Rushikesh Astikar: Thank you for your appreciation.

KS Bhatia: Harish Kini has correctly answered your query.

I am listening to the songs mentioned by Arvinder Sharma and Srinivasan. Will revert on them.

136 latha August 5, 2014 at 8:45 pm

Hello Srinivasan,
‘Raat bhar ka hai mehman andhera (Sone Ki Chidyan, 1958)’ is of raag saaveri in Carnatic music which is called ‘Jogiya’ in Hindustani classical. SRMPDS – SNDPM(G)RS.
‘Jaan sake to jaan (Ustad 1957)’ is one of my favourites in Jaunpuri (Jonpuri)
S R2 M1 P D1 N2 S – S N2 D1 P M1 G2 R2 S
O Barsore, haaye, bairi badarva barsore (Phaagun, 1958) also by OP Nayyar could be in Raag Peelu.
Subodhji, Anytime.

137 Srinivasan August 5, 2014 at 9:28 pm

Thank you Latha ji for identifying some of the Raagas in O.P Nayyar’s songs.

138 AK August 5, 2014 at 10:20 pm

No one seems to have mentioned OP Nayyar’s two pucca classical songs in Ragini (1958):

1. Jogiya mere ghar aaye (Raag Lailt) by Ustad Amir Khan

2. Chhed diye mere dil ke taar kyun (Raag Kaamod?) by Ustad Amanat Ali and Ustad Fateh Ali (Some links erroneously mention Ustad Amir Khan as the singer)

Subodh, Chandrakantha identifies it as Kaamod, but I hear some other Raags too, especially Kedar. Am I mistaken?

His Desh too, Bekasi had se jab guzar jaaye in Kalpana is also very good.

139 ksbhatia August 6, 2014 at 12:16 am

Thanks Latha’ji , Subodh’ji ,Srinivasan’ji ,Harish,ji , Arvinder’ji and AK’ji for the information on OPNayyar’s contribution to all these classic songs. Yes given the situation he truly excelled in all these movies. I personly liked the songs of Ragini .,Naya daur and Phagun .

140 Subodh Agrawal August 6, 2014 at 7:43 am

My job has been made very easy by the comments of knowledgeable readers of the blog. Thanks in particular to Latha ji. Whatever remains is covered by this blog:

‘Raat bhar ka hai mehmaan andhera’ is classified as Jogiya on all classical music sites. I, however, have a problem with that. Bhairav and Jogiya are two closely related ragas, and it is not easy to distinguish between them for a layman. Jogiya is distinguished from Bhairav by its use of komal nishad. More than that it is the movement and mood that sets the two ragas apart. Bhairav tends to be ponderous and slow; it is more suited to an introspective mood. Jogiya moves easily to higher notes. It is ideal for depicting a cry from the heart. Listen to these two classical pieces and make your own judgment:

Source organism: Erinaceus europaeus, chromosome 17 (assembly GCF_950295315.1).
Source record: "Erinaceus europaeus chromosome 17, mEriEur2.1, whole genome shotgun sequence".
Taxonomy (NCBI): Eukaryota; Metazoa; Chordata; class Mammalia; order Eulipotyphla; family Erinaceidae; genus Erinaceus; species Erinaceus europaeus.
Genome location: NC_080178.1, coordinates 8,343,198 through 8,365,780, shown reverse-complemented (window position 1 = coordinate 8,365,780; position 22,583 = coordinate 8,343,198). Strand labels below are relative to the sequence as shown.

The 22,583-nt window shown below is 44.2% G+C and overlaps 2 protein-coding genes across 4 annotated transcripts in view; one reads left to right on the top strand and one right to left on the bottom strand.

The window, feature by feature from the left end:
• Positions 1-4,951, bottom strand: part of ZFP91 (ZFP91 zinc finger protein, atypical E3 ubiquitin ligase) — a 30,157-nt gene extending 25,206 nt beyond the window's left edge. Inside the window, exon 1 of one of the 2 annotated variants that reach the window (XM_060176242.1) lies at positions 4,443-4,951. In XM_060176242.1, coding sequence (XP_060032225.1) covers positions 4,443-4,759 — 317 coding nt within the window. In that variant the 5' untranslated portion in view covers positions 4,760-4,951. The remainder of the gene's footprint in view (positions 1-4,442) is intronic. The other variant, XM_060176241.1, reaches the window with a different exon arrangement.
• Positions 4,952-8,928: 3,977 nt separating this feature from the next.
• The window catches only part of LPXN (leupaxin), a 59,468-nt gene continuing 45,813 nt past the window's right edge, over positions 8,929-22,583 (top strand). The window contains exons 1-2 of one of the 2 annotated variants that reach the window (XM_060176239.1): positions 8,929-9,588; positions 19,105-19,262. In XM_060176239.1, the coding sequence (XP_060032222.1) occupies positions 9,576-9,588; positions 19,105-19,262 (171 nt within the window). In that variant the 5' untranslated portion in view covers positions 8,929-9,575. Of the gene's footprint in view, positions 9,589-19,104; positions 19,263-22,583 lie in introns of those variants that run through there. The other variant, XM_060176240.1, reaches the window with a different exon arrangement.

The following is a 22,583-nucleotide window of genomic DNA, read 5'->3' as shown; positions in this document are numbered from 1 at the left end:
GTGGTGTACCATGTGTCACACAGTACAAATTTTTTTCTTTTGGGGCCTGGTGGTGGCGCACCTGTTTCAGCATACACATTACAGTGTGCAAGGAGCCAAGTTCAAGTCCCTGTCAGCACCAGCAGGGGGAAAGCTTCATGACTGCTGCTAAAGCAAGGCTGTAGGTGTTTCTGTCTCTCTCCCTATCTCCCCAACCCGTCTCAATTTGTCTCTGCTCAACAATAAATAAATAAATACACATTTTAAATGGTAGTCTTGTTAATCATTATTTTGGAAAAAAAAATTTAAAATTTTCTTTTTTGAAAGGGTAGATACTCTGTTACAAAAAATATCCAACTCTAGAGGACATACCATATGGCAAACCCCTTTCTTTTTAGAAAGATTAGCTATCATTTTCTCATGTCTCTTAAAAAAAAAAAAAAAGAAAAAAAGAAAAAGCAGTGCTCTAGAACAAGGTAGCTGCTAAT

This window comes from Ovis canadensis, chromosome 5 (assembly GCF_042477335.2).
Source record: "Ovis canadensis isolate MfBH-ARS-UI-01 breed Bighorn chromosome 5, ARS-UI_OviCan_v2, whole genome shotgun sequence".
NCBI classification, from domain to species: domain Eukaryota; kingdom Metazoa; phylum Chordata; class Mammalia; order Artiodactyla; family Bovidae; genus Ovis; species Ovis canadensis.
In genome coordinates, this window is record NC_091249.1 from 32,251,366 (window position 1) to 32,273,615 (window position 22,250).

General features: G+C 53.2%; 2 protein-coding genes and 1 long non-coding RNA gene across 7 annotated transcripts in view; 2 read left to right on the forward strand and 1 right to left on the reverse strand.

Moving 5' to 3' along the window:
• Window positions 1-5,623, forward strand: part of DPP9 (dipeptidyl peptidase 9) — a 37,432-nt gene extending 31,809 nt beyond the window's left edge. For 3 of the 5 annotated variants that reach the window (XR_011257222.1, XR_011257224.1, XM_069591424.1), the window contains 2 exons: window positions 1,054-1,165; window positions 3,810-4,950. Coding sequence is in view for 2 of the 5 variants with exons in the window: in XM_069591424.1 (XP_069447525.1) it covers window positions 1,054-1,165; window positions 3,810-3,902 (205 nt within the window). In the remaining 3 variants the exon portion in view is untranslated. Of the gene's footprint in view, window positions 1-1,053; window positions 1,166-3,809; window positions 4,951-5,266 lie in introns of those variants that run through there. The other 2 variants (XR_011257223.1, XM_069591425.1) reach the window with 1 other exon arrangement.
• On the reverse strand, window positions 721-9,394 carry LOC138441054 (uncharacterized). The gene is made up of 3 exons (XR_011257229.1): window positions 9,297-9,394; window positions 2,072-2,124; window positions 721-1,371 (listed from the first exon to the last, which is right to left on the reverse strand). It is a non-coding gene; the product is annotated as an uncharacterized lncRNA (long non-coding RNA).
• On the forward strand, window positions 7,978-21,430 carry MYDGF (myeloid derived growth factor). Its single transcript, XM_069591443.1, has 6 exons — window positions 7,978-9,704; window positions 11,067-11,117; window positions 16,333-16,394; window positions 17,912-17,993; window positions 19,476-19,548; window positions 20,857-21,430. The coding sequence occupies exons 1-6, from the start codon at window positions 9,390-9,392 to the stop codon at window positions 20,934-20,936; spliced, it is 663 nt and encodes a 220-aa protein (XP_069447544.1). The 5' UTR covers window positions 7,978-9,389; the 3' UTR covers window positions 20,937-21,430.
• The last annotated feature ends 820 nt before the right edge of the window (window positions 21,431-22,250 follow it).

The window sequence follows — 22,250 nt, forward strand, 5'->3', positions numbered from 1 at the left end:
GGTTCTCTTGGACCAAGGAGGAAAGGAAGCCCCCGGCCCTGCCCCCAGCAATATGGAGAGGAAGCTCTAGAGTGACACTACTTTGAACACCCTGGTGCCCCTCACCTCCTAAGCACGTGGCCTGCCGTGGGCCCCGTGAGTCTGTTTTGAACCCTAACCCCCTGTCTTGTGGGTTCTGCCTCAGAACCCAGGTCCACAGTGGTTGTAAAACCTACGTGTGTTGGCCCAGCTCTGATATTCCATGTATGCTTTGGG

Jogiya by Ustad Abdul Karim Khan:

Bhairav by Pandit Jasraj:

One word about ‘Chhota sa baalma’. It is set to Tilang, but with a lot of mixing of other ragas. A purer example of Tilang is ‘Sajan sang kahe neha lagaye’:

141 Subodh Agrawal August 6, 2014 at 7:48 am

AK: ‘Chhed diye mere dil ke taar kyun’ is primarily Kamod. As I mentioned in my article on Chhayanat, Gaud Sarang, Gaud Malhar and Kamod; these ragas are quite close to each other and also to Bihag, Hameer, Bilawal and Kedar. As far as I can make out what distinguishes them is the use of specific ‘pakad’ or catch-phrases, the main body seems to be identical. The opening parts of this song do evoke the mood of Kedar.

142 ksbhatia August 7, 2014 at 3:03 pm

Subodh’ji , Thank you very much for the blog on OPNayyar. This is a gift to those who remember OP only for Dholak and Clarinet . There is one beautiful OP’s melody ….” Thandi thandi hawa, mainye poocha patta ,laaj aaye mujhai kaise doon main batta “… Aasha geeta duet from Mr cartoon MA [?] . I like this song for the melodious use of accordeion . Is this also based on some raag ?

143 arvindersharma August 7, 2014 at 3:31 pm

KS Bhatia Ji,
Though this blog of Subodh Ji is based on classical music and not OPN, your inquisitiveness about him has given its recent posts, such a shape.
Happily, grabbing this opportunity, I would like to present a similar beautiful song by Geeta and Asha from ‘Johnywalker’, music by OP Naiyyar.
Jhuki Jhuki Pyar Ki Nazar – Asha Bhosle, Geeta Du…:
I hope Subhash Ji will excuse my trespass.